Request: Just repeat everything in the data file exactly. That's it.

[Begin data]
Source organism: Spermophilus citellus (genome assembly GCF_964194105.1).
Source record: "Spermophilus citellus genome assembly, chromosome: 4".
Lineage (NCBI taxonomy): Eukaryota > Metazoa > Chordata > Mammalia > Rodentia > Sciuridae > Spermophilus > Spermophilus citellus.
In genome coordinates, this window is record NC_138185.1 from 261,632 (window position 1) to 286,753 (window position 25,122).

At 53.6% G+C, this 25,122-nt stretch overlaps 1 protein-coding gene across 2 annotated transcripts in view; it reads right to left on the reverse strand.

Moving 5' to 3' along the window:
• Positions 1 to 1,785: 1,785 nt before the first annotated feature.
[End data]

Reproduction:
Source organism: Spermophilus citellus (genome assembly GCF_964194105.1).
Source record: "Spermophilus citellus genome assembly, chromosome: 4".
Lineage (NCBI taxonomy): Eukaryota > Metazoa > Chordata > Mammalia > Rodentia > Sciuridae > Spermophilus > Spermophilus citellus.
In genome coordinates, this window is record NC_138185.1 from 261,632 (window position 1) to 286,753 (window position 25,122).

At 53.6% G+C, this 25,122-nt stretch overlaps 1 protein-coding gene across 2 annotated transcripts in view; it reads right to left on the reverse strand.

Moving 5' to 3' along the window:
• Positions 1 to 1,785: 1,785 nt before the first annotated feature.